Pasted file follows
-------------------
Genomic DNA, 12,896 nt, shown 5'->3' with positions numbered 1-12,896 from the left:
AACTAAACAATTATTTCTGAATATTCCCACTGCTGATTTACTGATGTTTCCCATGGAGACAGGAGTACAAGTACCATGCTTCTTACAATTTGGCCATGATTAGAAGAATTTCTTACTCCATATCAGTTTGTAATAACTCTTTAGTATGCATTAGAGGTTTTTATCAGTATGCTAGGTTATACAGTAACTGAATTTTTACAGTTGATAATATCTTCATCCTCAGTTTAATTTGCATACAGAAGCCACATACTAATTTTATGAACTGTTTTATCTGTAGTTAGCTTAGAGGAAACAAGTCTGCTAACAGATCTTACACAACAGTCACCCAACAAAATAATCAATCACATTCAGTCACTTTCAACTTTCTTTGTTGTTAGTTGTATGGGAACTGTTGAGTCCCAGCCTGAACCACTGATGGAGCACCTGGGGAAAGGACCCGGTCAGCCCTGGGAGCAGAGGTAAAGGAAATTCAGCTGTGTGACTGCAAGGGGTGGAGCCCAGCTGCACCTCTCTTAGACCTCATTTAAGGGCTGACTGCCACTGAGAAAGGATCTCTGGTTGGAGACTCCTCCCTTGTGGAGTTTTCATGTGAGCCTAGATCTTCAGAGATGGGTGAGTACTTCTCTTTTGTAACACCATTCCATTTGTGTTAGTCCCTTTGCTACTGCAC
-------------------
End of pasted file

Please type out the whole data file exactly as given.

Genomic DNA, 12,896 nt, shown 5'->3' with positions numbered 1-12,896 from the left:
AACTAAACAATTATTTCTGAATATTCCCACTGCTGATTTACTGATGTTTCCCATGGAGACAGGAGTACAAGTACCATGCTTCTTACAATTTGGCCATGATTAGAAGAATTTCTTACTCCATATCAGTTTGTAATAACTCTTTAGTATGCATTAGAGGTTTTTATCAGTATGCTAGGTTATACAGTAACTGAATTTTTACAGTTGATAATATCTTCATCCTCAGTTTAATTTGCATACAGAAGCCACATACTAATTTTATGAACTGTTTTATCTGTAGTTAGCTTAGAGGAAACAAGTCTGCTAACAGATCTTACACAACAGTCACCCAACAAAATAATCAATCACATTCAGTCACTTTCAACTTTCTTTGTTGTTAGTTGTATGGGAACTGTTGAGTCCCAGCCTGAACCACTGATGGAGCACCTGGGGAAAGGACCCGGTCAGCCCTGGGAGCAGAGGTAAAGGAAATTCAGCTGTGTGACTGCAAGGGGTGGAGCCCAGCTGCACCTCTCTTAGACCTCATTTAAGGGCTGACTGCCACTGAGAAAGGATCTCTGGTTGGAGACTCCTCCCTTGTGGAGTTTTCATGTGAGCCTAGATCTTCAGAGATGGGTGAGTACTTCTCTTTTGTAACACCATTCCATTTGTGTTAGTCCCTTTGCTACTGCAC